Responding to the same question, Jamie Fasteau said, “There won’t be conflict over the content of a new bill, but over the details instead.” As the discussion continued, Fasteau addressed a question on whether the Chairman of the House Committee on Education and Labor, Representative George Miller (D-CA), would support a “patch” approach to reauthorizing the law. She explained that the Chairman has thus far rejected proposals for any sort of quick fix or “patch” to NCLB. She responded similarly to a later question about whether Miller would instruct his staff to draft more targeted bills addressing specific issues.
David Cleary also responded positively about the prospects for ESEA reauthorization, saying, “There is reason to be cautiously optimistic.” He added that conversations at the Leadership level are necessary, but the broad topics in the Administration’s Blueprint for Reform—charter schools, state and local flexibility, consolidation of programs—are appealing to Republicans in the Senate. He agreed with Martin that “the devil is in the details” in drafting a new bill and that much time will be dedicated to them, but “with no new money,” he explained, “there will be cuts.” On the topic of drafting targeted bills to address specific issues, Cleary pointed out that Senate Health, Education, Labor and Pensions (HELP) Committee Ranking Member Senator Mike Enzi’s (R-WY) staff has also rejected this approach, but said that his boss, Senator Lamar Alexander (R-TN), is not opposed to this possibility.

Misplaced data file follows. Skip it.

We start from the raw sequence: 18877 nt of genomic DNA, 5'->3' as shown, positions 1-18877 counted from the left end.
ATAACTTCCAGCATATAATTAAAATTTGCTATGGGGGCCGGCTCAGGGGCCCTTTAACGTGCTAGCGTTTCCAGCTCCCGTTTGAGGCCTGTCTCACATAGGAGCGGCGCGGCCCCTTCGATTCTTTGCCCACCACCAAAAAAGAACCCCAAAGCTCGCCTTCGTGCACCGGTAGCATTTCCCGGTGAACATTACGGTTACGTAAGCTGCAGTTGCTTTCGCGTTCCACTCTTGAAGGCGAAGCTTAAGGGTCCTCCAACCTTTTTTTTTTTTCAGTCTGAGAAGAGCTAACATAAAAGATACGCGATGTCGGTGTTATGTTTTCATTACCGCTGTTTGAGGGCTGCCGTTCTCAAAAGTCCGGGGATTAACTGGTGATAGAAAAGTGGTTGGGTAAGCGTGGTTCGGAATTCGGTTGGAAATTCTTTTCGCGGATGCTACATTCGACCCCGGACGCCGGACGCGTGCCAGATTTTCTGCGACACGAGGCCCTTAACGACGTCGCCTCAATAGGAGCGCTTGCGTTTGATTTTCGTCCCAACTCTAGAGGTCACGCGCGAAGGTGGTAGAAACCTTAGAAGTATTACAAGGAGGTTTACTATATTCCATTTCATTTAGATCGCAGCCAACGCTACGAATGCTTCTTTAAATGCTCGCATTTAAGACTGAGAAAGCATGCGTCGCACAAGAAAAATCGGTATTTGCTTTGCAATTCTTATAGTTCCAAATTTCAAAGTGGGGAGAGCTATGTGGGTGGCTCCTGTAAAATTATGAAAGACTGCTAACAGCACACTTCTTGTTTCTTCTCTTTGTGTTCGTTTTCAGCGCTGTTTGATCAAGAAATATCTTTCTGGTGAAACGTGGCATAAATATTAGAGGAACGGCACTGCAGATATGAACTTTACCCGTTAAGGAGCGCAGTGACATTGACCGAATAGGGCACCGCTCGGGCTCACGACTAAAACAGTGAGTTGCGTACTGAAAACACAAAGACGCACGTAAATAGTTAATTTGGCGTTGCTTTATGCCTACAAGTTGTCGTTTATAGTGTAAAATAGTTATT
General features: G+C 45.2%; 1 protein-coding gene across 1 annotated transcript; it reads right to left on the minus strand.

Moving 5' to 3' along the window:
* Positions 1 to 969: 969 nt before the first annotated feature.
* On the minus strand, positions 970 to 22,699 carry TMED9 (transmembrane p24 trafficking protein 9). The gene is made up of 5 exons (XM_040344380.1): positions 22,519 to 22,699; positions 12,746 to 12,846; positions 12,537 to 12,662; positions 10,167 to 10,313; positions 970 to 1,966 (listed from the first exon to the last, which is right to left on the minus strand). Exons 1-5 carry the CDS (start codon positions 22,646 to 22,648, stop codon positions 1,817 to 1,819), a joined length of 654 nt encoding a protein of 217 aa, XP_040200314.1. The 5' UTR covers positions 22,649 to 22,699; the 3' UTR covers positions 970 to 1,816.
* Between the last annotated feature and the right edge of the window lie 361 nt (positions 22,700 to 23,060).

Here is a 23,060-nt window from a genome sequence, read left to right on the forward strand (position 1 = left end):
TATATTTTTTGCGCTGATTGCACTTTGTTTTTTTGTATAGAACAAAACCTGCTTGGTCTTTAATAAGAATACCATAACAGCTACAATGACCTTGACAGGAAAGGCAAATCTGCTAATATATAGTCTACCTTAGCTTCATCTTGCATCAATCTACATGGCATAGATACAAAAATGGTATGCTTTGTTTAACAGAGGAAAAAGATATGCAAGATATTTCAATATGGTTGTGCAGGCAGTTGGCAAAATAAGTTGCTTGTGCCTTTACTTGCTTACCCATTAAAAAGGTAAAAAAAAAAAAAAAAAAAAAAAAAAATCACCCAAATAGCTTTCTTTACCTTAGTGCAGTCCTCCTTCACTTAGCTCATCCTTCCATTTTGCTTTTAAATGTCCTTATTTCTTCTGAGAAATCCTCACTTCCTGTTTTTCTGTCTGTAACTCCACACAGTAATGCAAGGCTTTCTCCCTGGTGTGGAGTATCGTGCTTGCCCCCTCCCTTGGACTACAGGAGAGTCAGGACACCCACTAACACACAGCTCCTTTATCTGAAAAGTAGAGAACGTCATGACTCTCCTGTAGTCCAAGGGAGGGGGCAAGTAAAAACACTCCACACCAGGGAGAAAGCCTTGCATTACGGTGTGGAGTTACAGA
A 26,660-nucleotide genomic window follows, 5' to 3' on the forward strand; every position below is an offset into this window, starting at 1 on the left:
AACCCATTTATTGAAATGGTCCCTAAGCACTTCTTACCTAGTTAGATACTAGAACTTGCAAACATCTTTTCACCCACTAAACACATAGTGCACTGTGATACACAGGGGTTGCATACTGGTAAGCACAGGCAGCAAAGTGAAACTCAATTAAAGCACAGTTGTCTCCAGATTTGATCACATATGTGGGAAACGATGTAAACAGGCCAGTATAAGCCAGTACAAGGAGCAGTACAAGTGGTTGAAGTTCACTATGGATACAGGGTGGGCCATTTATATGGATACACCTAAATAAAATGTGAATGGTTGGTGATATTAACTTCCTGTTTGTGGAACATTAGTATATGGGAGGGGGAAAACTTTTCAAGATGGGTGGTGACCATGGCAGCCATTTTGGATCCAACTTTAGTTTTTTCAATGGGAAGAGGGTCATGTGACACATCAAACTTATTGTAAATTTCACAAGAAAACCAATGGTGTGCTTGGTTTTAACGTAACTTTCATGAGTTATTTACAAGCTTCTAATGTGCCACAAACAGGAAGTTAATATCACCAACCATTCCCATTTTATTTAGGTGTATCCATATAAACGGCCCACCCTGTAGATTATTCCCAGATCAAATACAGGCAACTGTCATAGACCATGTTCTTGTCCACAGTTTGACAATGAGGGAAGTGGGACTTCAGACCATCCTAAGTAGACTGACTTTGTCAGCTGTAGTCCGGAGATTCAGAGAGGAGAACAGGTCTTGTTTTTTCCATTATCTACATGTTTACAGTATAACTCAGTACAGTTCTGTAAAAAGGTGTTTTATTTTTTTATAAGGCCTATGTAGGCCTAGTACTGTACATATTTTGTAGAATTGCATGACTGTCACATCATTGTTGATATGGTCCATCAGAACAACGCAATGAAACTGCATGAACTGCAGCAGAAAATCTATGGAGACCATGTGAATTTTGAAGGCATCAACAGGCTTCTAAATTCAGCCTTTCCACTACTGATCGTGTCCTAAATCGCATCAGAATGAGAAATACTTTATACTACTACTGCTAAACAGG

Frederick Hess responded to a question from Klein on the bipartisan efforts to reauthorize ESEA. Providing context, he said, “1965 [Elementary and Secondary Education Act] and 2001 [No Child Left Behind] is what we should refer to when we talk about bipartisanship on education policy; otherwise, federal efforts have just been a sprinkling of federal funding to states” by different Congresses. He added that since 2001 and NCLB, “education talks have been deeply intertwined with the larger debates of the 2010 mid-term elections, such as the size of the federal government, deficit spending and the lack of new money.” He Martin and her comments on bipartisan support for transforming the lowest performing five percent of schools and improving teacher evaluations, because, according to Hess, “many Republicans won’t be inclined to write federal legislation forcing states to comply.” The altered fiscal landscape, Hess concluded, “has largely changed the game, which now demands a new playbook for ways districts can leverage technology or restructure staffing and compensation to boost productivity and efficiency.”
Klein then opened the discussion to questions from the audience. Panelists were asked what role research-based interventions would play in the development of a new ESEA. Martin echoed the Administration’s previously voiced commitment to research-based interventions and strategies. She pointed to Investing in Innovation (i3) as a significant program that supports research-based interventions, but said that “the federal government should not dictate the strategies in a detailed way.” Martin added that the Department of Education (ED) closely works with the Comprehensive Centers and Regional Labs to find the most effective ways to assist districts and schools. Cleary built on her response, stating there is “bipartisan support for research,” and added that John Easton, Director for the Institute of Education Sciences at ED, has helped to broaden the scope of effective research. Hess, on the other hand, said “using research to drive policy is a real complex question,” and cited the implementation issues surrounding Reading First.